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Ups and downs of moving mum in

This week’s storyteller has chosen to be anonymous.

One of our readers tells us how her mum moved from Zimbabwe to live in the family home in the UK at the age of seventy-six. Seven years on, she talks about why it happened and how well it’s working. And we asked her husband what he thought too!

Mum and dad met in Zimbabwe, and initially settled into a life of farming before spending some years in Zambia. We children were born and bred in Africa. In time we moved away, but mum and dad stayed on.

After dad died mum felt it would be best to move. The heat had become difficult to manage, the economy was failing with inflation rising, and she was uncomfortable about living alone in a less secure environment.

We all agreed that moving to the UK would be the best option. She’d been to visit over the years and she felt that she would be happy here.

Although I lived in Saudi Arabia with my family at the time, we owned a house in the UK where my sister and her family were living. Mum moved in with them until we returned to take their place.

Mum was seventy-six when she came to live in the UK. That was seven years ago, and we have settled into a pattern that works reasonably well.

Our house is not huge and although accommodation and space in the house is tight, Mum has her own bedroom with a bathroom and television. She shares the rest of our house with my husband, our university student son and our daughter who is completing her A-levels at school.

It’s good for mum to have her privacy and a space she can call her own, though I am conscious that she must not become too isolated and will suggest we watch a film together or take her out for a bite to eat, and we usually eat dinner together.

Mum fits in with our routine. She helps with chores – unloading the dishwasher, putting washing in, letting the dog out. However, limitations have become more obvious as she ages and now she is less mobile.

I’m glad that mum is socially active and has a full programme of activities including coffee mornings, lunches and a weekly exercise class. We live two miles from the nearest bus stop along a road with no paths, but driving initially ensured she enjoyed her independence. Now that she no longer drives, she’s taken full advantage of a local dial-a-ride service. She uses the Red Cross facility to take her to doctor and dentist appointments.

Although mum has been here for the last seven years, our children, who are seventeen and nineteen, didn’t really know her when they were very young. They haven’t built the relationship with their grandmother that many children enjoy, yet they accept her presence.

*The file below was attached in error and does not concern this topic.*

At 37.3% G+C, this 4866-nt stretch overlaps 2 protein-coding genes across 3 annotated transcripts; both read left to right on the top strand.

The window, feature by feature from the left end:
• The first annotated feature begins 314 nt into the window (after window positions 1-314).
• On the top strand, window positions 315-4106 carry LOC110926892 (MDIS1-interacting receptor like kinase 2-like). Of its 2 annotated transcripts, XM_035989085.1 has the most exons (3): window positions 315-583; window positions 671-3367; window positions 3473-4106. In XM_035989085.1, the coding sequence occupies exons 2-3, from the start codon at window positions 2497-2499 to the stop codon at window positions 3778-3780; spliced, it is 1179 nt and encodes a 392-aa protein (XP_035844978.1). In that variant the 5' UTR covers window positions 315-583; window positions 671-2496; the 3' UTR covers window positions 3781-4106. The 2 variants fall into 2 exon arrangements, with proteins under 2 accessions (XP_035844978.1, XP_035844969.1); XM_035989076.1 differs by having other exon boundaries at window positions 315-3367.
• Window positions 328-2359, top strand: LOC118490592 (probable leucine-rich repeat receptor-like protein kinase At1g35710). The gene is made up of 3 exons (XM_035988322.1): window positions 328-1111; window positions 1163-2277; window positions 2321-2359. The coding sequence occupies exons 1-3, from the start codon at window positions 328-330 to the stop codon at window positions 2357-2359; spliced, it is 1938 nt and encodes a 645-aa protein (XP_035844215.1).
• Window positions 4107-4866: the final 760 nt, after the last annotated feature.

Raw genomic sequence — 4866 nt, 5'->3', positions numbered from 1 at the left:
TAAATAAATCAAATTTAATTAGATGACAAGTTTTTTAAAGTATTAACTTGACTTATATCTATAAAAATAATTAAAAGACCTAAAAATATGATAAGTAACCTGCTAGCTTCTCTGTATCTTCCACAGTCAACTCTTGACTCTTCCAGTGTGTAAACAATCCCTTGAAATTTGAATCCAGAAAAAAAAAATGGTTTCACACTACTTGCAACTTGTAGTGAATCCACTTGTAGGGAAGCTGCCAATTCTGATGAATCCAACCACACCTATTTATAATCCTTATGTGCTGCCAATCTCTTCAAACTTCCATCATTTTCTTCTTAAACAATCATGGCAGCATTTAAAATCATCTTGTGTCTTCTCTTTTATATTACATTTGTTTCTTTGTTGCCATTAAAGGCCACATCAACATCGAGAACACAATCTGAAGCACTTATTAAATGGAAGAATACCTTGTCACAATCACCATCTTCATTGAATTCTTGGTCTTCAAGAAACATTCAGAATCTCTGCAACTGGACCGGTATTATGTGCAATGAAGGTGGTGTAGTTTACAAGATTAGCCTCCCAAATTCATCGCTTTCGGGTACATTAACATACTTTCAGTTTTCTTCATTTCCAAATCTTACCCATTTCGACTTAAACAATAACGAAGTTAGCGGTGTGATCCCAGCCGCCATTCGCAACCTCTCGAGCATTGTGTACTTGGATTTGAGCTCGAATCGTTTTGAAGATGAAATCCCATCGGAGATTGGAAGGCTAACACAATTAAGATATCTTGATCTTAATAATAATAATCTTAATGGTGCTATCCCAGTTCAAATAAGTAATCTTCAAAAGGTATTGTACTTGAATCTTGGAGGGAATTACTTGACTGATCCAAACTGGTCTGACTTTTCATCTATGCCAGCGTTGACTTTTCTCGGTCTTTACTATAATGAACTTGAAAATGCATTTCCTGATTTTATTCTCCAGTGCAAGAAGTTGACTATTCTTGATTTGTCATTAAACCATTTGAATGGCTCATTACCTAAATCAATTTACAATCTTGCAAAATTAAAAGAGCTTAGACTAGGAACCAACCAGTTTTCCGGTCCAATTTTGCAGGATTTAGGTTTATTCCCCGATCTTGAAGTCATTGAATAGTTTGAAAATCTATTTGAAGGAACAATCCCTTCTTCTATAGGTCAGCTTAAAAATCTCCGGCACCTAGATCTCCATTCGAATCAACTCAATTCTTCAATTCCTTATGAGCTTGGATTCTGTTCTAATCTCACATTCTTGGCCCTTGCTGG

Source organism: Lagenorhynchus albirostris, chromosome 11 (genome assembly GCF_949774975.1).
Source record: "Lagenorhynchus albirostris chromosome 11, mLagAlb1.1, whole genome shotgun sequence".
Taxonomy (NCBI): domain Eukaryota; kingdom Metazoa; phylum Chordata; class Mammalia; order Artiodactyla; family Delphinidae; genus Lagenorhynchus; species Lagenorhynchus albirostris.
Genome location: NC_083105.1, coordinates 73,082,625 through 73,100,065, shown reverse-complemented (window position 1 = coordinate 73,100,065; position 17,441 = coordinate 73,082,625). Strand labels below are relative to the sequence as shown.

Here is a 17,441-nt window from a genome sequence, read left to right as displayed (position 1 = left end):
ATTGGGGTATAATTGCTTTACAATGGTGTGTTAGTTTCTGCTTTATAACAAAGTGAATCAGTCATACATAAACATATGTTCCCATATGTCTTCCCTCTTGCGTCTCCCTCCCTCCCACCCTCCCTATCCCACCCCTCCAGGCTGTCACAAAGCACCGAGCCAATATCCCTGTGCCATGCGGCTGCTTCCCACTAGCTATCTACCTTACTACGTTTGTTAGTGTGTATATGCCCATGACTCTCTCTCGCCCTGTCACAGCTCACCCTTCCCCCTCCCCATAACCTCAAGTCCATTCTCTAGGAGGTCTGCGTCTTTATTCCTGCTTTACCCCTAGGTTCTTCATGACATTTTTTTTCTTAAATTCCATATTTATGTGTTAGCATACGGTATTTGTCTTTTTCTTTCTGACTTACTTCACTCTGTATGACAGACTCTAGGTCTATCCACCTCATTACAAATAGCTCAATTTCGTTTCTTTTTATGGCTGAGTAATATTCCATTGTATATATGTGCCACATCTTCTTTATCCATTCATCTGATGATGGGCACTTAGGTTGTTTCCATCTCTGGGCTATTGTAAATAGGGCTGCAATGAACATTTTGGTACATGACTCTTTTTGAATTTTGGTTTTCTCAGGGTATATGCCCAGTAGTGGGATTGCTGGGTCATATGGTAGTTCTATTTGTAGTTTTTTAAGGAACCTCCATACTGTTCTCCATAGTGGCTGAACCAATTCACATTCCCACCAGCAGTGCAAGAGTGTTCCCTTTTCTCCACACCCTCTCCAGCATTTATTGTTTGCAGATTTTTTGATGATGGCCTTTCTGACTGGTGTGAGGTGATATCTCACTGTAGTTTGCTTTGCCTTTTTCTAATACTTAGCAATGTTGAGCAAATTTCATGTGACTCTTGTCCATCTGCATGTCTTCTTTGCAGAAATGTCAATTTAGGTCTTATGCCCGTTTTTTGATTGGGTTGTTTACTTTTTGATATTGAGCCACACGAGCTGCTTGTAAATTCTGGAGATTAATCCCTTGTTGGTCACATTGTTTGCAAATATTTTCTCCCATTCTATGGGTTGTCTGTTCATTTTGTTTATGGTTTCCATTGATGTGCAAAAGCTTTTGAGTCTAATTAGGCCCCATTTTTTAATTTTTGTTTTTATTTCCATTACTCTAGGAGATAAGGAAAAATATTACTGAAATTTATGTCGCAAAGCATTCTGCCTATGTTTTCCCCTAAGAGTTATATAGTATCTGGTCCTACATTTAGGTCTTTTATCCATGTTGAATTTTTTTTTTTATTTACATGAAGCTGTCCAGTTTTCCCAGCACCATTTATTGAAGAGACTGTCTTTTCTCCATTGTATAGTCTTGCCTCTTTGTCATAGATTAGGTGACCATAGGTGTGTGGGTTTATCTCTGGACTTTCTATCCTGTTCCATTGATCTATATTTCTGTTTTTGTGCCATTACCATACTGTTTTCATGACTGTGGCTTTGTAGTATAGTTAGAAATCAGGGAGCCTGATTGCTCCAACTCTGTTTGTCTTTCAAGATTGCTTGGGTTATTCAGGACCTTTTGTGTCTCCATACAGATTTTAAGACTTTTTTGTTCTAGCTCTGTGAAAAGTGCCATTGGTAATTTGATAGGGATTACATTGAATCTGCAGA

As mum becomes older and less mobile I worry about her care. I know I would not be able to lift her should she fall. I guess there are adaptations we could make to our home to help, but I haven’t investigated those yet. In time it would be good to cultivate a relationship with a trustworthy carer to help with her and additionally the house and dog should we go away for a few nights.

We wanted to know what husband John thought about the living arrangements. It must be harder when it’s not your own parent?

Looking after my mother-in-law is absolutely the right thing to do. We agree on this and if we want to leave one legacy for our children, it’s the understanding that you look after your parents.

That’s not to say it isn’t hard sometimes though. My wife and I met in Hong Kong and we both enjoy travelling. Apart from odd weekends it’s difficult to get away, and we do miss it. And now that I’m retired we notice the lack of space more.

My wife’s mother certainly tries to make living together as easy as possible. She understands that we need time on our own sometimes. And we’re available to help her when needed – ferrying her around when she can’t get transport for example.

Would I do it again? If we were making the decision again, I would go for a retirement flat as the best choice, but they’re expensive and hard to find. Would I want to move in with my children when the time comes and I need help? No, probably not!

Have you moved a parent in with you? Do you recognise some of these issues or have you faced other challenges? Please give our readers the benefit of your tips in the comments below.

Are you worried about your parent being lonely, even if they’re living close at hand? Have a look at our Loneliness Guide for tips on keeping them involved in the world outside.

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